Academic journal article CineAction

The Economics, Geopolitics and Ideology of an Imperial Film Commodity

Academic journal article CineAction

The Economics, Geopolitics and Ideology of an Imperial Film Commodity

Article excerpt

Iron Man (2008) is a Hollywood film produced by Marvel Studios and distributed by Viacom-owned Paramount Pictures. Based on the Cold War-era Marvel comic by the same name, the film is about Tony Stark (Robert Downey, Jr.), a multi-millionaire engineer whose Stark Industries (inherited from his father) researches, develops and sells weapons technologies to the U.S. Department of Defense (DOD). In the opening scene, Stark is escorted to U.S.-occupied Afghanistan by a friendly DOD liaison, Lieutenant Colonel James Rhodes (Terrence Howard). There, Stark demonstrates the killing power of a new commercialized weapon system (the "Jericho Missile") but is soon after ambushed and taken captive in a cave by a jihadist group called The Ten Rings. Stark is almost killed by IED shrapnel, which is lodged close to his heart. But Yinsen, Stark's fellow captive, saves him by grafting an electromagnet into Stark's chest to keep the shrapnel from reaching his heart. The terrorist leader Raza then forces Stark and Yinsen to make weapons of mass destruction (WMDs) for them from the cave. But instead of doing so, they engineer an electric generator (the arc reactor) and a weaponized armoured battle-suit, which Stark uses to escape. Yinsen is killed, but Stark fights his way to freedom and is then rescued by the DOD, which takes him back to the U.S. There, Stark announces that he will no longer sell WMDs, but Obadiah Stane, the manager of Stark Industries, advises him against this decision. To his dismay, Stark learns that the weapons Stark Industries sells are being used by the Ten Rings to kill peasant Afghanis and also, that Stane wants to cut him out of Stark Industries. Stark engineers a new weaponized armour suit, flies back to Afghanistan, kills the terrorists and saves the Afghani villagers. Pepper Potts (Gwyneth Paltrow), Stark's assistant, discovers that Stane supplied the Ten Rings with WMDs and also, hired the terrorist group to kill Stark. At the film's climax, Stark battles Stane (who dawns his own battle-suit) atop his Stark Industries and defeats him with a massive energy blast. The film ends with Stark revealing his super-hero identity to the press.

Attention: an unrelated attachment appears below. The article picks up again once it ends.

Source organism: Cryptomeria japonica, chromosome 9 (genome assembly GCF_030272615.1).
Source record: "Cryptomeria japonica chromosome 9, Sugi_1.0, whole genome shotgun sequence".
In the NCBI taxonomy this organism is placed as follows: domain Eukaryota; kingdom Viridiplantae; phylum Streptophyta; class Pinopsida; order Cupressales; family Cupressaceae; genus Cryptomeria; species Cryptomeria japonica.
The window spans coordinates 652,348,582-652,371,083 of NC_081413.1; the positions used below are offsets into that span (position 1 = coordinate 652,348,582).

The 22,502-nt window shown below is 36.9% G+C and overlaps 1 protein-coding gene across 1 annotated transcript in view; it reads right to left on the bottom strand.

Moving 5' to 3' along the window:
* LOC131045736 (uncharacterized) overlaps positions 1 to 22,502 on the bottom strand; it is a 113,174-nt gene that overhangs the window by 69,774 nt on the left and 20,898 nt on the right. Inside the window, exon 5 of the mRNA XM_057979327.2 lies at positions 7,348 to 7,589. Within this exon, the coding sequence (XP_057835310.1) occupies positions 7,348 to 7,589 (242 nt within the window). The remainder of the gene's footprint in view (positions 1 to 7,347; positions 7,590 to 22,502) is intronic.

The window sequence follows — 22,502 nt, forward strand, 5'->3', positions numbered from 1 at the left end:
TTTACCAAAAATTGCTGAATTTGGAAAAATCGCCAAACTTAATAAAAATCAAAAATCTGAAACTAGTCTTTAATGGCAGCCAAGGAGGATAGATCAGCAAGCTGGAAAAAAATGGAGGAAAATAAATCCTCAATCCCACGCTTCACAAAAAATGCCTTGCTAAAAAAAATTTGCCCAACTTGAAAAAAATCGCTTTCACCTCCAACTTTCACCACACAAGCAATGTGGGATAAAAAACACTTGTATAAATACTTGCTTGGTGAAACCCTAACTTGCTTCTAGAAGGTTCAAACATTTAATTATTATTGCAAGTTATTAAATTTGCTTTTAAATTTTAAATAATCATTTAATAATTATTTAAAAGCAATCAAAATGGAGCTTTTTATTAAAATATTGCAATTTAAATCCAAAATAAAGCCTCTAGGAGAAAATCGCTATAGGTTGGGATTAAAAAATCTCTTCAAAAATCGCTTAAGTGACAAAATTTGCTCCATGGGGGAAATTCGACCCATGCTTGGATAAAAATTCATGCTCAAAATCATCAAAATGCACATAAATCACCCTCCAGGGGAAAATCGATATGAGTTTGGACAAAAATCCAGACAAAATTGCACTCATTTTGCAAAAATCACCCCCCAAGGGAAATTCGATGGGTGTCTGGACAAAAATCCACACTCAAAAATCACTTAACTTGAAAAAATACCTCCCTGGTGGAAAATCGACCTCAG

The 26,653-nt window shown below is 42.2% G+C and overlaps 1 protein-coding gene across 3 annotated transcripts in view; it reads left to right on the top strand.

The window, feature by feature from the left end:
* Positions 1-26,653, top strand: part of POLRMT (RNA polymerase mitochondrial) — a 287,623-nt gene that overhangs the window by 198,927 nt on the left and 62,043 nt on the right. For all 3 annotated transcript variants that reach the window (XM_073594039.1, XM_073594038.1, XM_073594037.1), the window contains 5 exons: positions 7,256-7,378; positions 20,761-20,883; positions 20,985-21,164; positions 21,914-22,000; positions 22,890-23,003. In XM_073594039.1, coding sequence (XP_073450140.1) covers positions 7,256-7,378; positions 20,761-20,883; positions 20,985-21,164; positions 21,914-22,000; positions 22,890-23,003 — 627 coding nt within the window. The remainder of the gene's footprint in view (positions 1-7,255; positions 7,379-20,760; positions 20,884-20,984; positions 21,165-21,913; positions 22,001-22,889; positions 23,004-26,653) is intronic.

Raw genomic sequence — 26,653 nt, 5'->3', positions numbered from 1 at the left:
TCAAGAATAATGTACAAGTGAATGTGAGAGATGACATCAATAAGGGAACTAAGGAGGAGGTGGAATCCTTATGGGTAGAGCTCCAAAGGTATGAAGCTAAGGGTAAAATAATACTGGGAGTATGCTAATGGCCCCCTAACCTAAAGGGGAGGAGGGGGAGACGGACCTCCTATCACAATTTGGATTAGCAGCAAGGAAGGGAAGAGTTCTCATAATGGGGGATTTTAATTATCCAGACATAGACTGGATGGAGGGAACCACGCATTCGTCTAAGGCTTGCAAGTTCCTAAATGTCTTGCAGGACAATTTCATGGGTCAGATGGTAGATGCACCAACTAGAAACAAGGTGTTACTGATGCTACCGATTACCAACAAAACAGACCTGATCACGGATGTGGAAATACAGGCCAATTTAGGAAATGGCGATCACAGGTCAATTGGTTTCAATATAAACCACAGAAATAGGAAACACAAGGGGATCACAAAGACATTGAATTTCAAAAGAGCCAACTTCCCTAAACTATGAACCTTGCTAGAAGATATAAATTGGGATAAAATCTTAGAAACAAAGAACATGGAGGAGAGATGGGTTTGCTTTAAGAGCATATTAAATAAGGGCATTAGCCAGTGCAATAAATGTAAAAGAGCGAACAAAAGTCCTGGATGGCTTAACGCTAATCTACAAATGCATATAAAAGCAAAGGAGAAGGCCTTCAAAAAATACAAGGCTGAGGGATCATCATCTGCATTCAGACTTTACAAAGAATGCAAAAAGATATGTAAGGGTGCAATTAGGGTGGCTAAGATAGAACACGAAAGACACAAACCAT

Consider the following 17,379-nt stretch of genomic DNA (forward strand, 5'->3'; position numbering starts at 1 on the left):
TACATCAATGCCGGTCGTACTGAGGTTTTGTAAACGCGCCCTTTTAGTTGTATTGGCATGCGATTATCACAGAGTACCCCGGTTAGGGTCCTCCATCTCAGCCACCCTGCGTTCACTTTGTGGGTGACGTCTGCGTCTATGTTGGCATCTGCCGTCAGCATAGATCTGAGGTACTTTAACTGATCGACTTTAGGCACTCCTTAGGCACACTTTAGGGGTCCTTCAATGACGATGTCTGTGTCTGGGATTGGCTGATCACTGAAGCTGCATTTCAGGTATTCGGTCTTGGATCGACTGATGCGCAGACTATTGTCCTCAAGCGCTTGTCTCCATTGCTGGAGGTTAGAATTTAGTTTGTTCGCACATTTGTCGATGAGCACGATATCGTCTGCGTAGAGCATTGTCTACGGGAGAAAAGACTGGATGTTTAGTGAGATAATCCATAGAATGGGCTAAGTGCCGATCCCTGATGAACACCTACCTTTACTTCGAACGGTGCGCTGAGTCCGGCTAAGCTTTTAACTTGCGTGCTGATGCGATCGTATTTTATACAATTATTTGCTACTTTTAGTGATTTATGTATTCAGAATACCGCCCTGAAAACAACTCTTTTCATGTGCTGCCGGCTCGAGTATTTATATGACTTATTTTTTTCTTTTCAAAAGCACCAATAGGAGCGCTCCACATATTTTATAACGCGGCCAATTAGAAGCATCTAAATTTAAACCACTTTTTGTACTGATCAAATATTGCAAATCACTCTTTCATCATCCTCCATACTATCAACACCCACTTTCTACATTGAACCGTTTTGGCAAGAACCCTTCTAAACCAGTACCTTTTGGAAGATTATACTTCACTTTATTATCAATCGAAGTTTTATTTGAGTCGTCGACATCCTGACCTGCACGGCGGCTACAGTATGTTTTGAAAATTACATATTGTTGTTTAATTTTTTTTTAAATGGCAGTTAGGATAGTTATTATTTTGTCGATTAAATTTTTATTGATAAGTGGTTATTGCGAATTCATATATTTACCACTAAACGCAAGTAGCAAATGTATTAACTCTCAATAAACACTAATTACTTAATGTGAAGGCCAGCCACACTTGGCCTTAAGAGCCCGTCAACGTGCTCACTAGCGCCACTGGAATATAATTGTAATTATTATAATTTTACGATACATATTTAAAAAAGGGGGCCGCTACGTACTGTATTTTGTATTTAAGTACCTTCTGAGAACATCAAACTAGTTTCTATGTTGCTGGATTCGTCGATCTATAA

Iron Man was made in a world system in which the U.S. is the dominant imperial power. Since at least WWII, the U.S. state and U.S. corporations have struggled to rule markets across territories by building, promoting and policing a world system of states that share the U.S.'s core features: the capitalist mode of production, the liberal democratic state form, and the consumerist "way of life." The U.S. fights for "hegemony" in the world system through the incorporation of others, using strategies of coercion and ideological persuasion, brute force and consent building. In the early 21" century, the U.S. continues to be a dominant imperial power, economically, militarily and media-culturally. The U.S. economy is three times the size of the world's next largest, Japan. With only 4.6% of the world population, the U.S. accounts for about 27.5% of the world's total Gross Domestic Product (GDP). Iron Man exists in a world in which U.S.-based corporations are backed by the U.S. Department of Defense (DOD)--the Army, Navy, Marine Corps, Air Force, and Coast Guard--which controls more than half a million troops, is equipped with nearly half of the world's total weapons and has more than eight hundred and sixty five military bases in more than forty foreign countries. Iron Man is also part of globalizing Hollywood, major film companies that are located in Los Angeles, California, but have business operations that encircle the planet. Hollywood studios, distribution networks and exhibition platforms are largely controlled by six U.S.-based transnational media conglomerates (TNMCs): the Walt Disney Company, Comcast-NBC-Universal, News Corporation, Viacom, Time-Warner and Sony Entertainment of America. TNMC-controlled Hollywood exerts asymmetrical influence over the internal structure, ownership patterns, distribution and exhibition process and standards of film of other national film industries without proportionate reciprocation of influence by them. …

Search by... Author
Show... All Results Primary Sources Peer-reviewed

Oops!

An unknown error has occurred. Please click the button below to reload the page. If the problem persists, please try again in a little while.